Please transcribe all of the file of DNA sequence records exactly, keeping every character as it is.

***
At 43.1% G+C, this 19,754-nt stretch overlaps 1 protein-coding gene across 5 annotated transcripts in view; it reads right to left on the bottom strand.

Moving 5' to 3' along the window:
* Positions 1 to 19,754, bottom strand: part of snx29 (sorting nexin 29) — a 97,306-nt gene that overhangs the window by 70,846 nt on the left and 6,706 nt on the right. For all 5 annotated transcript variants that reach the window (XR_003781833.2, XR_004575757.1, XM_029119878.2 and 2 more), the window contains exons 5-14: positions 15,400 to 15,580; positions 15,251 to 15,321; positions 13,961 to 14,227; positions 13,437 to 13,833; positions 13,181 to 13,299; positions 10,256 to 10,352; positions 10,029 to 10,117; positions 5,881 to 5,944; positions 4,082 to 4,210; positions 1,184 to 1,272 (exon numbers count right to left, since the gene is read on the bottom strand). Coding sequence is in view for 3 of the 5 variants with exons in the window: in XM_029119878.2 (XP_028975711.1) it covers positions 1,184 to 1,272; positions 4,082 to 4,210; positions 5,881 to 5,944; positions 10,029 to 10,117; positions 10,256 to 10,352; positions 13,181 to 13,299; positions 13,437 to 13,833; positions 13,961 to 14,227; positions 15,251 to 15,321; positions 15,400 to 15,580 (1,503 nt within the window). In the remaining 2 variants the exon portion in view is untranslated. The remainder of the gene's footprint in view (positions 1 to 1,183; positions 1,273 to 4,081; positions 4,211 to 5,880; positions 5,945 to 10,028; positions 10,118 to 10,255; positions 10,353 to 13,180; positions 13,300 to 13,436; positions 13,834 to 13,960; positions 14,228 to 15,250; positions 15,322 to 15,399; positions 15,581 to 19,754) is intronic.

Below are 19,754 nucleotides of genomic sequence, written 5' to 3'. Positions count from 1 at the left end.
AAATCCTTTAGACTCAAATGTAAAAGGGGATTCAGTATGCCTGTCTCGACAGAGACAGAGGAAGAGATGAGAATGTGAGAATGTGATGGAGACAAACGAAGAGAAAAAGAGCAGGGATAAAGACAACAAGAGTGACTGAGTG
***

At 43.1% G+C, this 19,754-nt stretch overlaps 1 protein-coding gene across 5 annotated transcripts in view; it reads right to left on the bottom strand.

Moving 5' to 3' along the window:
* Positions 1 to 19,754, bottom strand: part of snx29 (sorting nexin 29) — a 97,306-nt gene that overhangs the window by 70,846 nt on the left and 6,706 nt on the right. For all 5 annotated transcript variants that reach the window (XR_003781833.2, XR_004575757.1, XM_029119878.2 and 2 more), the window contains exons 5-14: positions 15,400 to 15,580; positions 15,251 to 15,321; positions 13,961 to 14,227; positions 13,437 to 13,833; positions 13,181 to 13,299; positions 10,256 to 10,352; positions 10,029 to 10,117; positions 5,881 to 5,944; positions 4,082 to 4,210; positions 1,184 to 1,272 (exon numbers count right to left, since the gene is read on the bottom strand). Coding sequence is in view for 3 of the 5 variants with exons in the window: in XM_029119878.2 (XP_028975711.1) it covers positions 1,184 to 1,272; positions 4,082 to 4,210; positions 5,881 to 5,944; positions 10,029 to 10,117; positions 10,256 to 10,352; positions 13,181 to 13,299; positions 13,437 to 13,833; positions 13,961 to 14,227; positions 15,251 to 15,321; positions 15,400 to 15,580 (1,503 nt within the window). In the remaining 2 variants the exon portion in view is untranslated. The remainder of the gene's footprint in view (positions 1 to 1,183; positions 1,273 to 4,081; positions 4,211 to 5,880; positions 5,945 to 10,028; positions 10,118 to 10,255; positions 10,353 to 13,180; positions 13,300 to 13,436; positions 13,834 to 13,960; positions 14,228 to 15,250; positions 15,322 to 15,399; positions 15,581 to 19,754) is intronic.

Below are 19,754 nucleotides of genomic sequence, written 5' to 3'. Positions count from 1 at the left end.
AAATCCTTTAGACTCAAATGTAAAAGGGGATTCAGTATGCCTGTCTCGACAGAGACAGAGGAAGAGATGAGAATGTGAGAATGTGATGGAGACAAACGAAGAGAAAAAGAGCAGGGATAAAGACAACAAGAGTGACTGAGTG